15 June 2010

Diabetes causes decline in mental abilities

Memory, speed of cognitive processes, and cognitive flexibility are the focus of a five year Dutch study. Results were submitted November 3, 2009, accepted May 26, 2010, and published June 2, 2010 in American Diabetes Association's “Diabetes Care”. It then took Reuters to bring this to the attention of the public on June 11, 2010.

At the 5-year follow-up, the decline in global mental functions in diabetes patients was approximately 3 times greater than in persons without diabetes. It is important to know that as we reach our middle years, that our brain may be slowing us down.

Diabetes can lead to a decline in memory, thinking speed, and mental flexibility in middle age; however, aggressive control of blood glucose might prevent some of the decline. This was not a factor in the study.

14 June 2010

Fear of syringes and needles

Most everyone dislikes needles, but some have a real fear of needles. For those of us with diabetes, this is not a good a good combination, especially if the person has type 1 diabetes and some of us with type 2. For many people with type 2 diabetes, doctors will not prescribe insulin and will use the threat as a way to get patients to follow orders. Then when they need insulin the patient blames him/her self and feels that he/she is a failure.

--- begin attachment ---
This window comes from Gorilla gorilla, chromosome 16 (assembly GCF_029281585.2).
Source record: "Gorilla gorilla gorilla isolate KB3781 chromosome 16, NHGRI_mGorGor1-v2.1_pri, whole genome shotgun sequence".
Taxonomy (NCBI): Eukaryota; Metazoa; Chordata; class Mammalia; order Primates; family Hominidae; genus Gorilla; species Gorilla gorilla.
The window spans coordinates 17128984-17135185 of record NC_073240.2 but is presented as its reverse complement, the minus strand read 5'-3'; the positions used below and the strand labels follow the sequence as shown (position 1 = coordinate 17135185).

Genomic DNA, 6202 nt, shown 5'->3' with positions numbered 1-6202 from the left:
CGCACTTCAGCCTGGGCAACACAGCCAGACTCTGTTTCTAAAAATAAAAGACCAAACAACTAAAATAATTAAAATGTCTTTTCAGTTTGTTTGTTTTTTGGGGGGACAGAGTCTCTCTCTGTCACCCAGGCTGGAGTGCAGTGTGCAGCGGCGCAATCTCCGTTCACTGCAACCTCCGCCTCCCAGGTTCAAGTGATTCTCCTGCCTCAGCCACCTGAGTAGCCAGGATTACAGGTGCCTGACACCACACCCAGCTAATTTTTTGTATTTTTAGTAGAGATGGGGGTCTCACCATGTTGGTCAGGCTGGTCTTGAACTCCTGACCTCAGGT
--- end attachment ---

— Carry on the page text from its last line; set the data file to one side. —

Although this reference is humorous, it is not and has good information. I have personally seen examples of this while in the military, out of a group of over 100 men, six went down, succumbing to Trypanophobia . The way medical professional should handle type 2 patients is presented here. This article also covers other fears about insulin that many people with type 2 diabetes have and explains these.

For those people that need some encouragement about using syringes, view the following video from BD on using insulin syringes.

13 June 2010

Earlier screening for diabetes recommended

Researchers now say that screening should now start at age 30 instead of age 45. Of course what the articles does not mention until near the end that this is only for those that are obese and have a family history of diabetes. The article is here.

Their recommendations say start at 30 and continue screening every three to five years until high blood pressure and then more often. They claim this is more cost effective.

While I agree that screening needs to start earlier, education needs to start earlier along with some preventative health education classes in all areas of health.